All-Nighters All Wrong for Top Grades
Students Who Study All Night Tend to Have Lower Grade Point Averages
WebMD News Archive
Dec. 7, 2007 -- Just in time for final exams, a new study shows that pulling
an all-nighter to study isn't the wisest idea.
Students who study all night tend to have lower grade point averages than
those who don't, according to Pamela Thacher, PhD.
Thacher, an assistant professor of psychology at St. Lawrence University in
Canton, N.Y., studied 120 college students at a four-year liberal arts
Most of the students -- 60% -- reported pulling at least one all-nighter
while at college. Those students also had lower GPAs than their well-rested
"You can't do your best work when you're sleep deprived," Thacher
says in a university news release.
There were some exceptions. Thacher notes that a minority of students who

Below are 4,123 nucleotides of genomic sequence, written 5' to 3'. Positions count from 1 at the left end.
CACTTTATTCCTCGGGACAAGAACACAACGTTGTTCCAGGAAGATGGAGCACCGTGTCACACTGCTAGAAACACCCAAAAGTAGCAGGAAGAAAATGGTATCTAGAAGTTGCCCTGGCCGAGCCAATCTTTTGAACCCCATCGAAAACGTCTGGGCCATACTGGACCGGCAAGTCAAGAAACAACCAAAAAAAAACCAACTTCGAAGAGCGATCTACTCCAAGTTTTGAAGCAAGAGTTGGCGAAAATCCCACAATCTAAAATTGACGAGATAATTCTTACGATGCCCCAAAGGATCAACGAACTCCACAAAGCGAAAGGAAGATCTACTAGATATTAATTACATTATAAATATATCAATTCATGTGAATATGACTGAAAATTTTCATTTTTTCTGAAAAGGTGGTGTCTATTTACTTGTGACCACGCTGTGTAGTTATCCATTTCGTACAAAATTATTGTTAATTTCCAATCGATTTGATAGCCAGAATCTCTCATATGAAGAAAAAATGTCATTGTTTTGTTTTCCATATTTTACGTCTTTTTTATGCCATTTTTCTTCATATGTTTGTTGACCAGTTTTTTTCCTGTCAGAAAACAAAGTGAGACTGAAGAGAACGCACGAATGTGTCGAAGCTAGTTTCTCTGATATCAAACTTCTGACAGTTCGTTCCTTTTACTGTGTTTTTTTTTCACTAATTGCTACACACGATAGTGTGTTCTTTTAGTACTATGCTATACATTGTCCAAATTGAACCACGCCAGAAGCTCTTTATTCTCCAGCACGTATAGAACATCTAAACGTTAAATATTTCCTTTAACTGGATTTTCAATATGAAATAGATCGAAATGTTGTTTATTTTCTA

had pulled more than one all-nighter "maintain excellent GPAs."
But for most students, studying all night "is not an effective practice
for learning and achieving academic goals," writes Thacher.
She dug a little deeper to see if procrastination was to blame. But data
from 111 students show that the students weren't staying up all night to study
because they had blown off earlier study sessions.
Thacher's findings are scheduled to appear in the January 2008 edition of
Behavioral Sleep Medicine, according to a St. Lawrence University news